Home » Conditions » Could Blueberries Ward off Alzheimer’s?
blueberry

Could Blueberries Ward off Alzheimer’s?

The humble blueberry has already been credited with having the potential to lower the risk of both heart disease and cancer, but now it seems that it could also have beneficial effects for people with Alzheimer’s disease. Currently the subject of many tests, blueberries have been labelled as a ‘super fruit’ as they’re packed full of antioxidants which are believed to have the ability to prevent the devastating effects associated with this common form of dementia.
Researchers from the University of Cincinnati Academic Health Center have recently presented their findings at the 251st National Meeting & Exposition of the American Chemical Society, which is currently the largest scientific society in the world, stating that their new findings corroborate those of previous studies with both animals and humans. They also add credence to the suggestion that these berries can offer a real benefit for improving memory and cognitive function in some older people, due to the effects of the flavoinoids contained within.
As Alzheimer’s becomes increasingly common, scientists have upped their attempts to find ways to slow down this trend. Lead author of this study Robert Krikorian and his team conducted two studies with humans in order to follow up on previous clinical trials. One of these studies involved 47 participants aged 68 and over, who had been diagnosed with mild cognitive impairment. Each participant was given either a daily dose of freeze-dried blueberry powder, or a placebo powder for a period of 16 weeks.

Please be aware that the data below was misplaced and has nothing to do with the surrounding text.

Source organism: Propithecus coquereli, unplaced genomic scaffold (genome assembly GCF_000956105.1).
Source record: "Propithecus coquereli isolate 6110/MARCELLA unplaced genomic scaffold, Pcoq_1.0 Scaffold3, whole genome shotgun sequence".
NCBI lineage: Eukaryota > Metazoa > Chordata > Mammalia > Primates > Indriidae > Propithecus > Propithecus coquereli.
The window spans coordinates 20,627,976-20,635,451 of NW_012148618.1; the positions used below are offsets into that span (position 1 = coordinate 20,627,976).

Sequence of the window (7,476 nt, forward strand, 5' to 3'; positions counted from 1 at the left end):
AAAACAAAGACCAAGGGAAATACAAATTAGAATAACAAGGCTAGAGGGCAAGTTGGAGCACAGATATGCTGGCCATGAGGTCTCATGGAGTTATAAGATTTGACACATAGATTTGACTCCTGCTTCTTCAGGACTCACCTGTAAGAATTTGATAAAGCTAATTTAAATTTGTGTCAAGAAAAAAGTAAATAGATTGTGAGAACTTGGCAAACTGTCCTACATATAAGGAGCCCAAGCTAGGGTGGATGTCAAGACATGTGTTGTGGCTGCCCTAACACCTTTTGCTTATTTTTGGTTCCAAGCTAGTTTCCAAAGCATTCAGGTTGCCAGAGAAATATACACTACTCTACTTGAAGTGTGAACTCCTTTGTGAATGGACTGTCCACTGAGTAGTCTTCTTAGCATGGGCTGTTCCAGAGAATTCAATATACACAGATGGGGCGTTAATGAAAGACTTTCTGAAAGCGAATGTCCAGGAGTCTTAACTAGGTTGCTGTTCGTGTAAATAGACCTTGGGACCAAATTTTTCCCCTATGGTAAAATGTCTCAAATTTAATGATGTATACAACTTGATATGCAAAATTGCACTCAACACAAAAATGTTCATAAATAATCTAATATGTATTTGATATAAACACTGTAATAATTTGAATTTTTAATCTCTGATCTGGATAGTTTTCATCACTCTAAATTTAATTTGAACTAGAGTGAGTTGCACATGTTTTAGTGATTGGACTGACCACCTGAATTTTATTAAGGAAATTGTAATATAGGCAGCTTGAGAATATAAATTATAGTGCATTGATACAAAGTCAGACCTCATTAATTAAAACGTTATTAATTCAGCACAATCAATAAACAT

The researchers found an improvement in the cognitive performance and brain function in the participants who had taken the freeze-dried blueberries, in comparison to those who were given the placebo. All participants underwent fMRI scans, which showed an increase of brain activity in those people who had taken the blueberry powder.
During the second study, 94 participants aged between 62 and 80, were given either blueberry powder, fish oil, fish oil and powder or a placebo, depending on which group they’d been assigned to. None of the participants had been diagnosed with cognitive issues, although they themselves felt that their memories were getting worse. While the results were not as conclusive as the first study, the researchers did find that cognition appeared better for those people who took the powder or the fish oil separately, although there was no apparent improvement in their memories. The fMRI scans were also inconclusive.
The scientists believe that this suggests that blueberries may have a bigger effect if the patients already have a cognitive impairment, but have less of a measurable effect if the participants have not yet developed problems with cognition.

About dani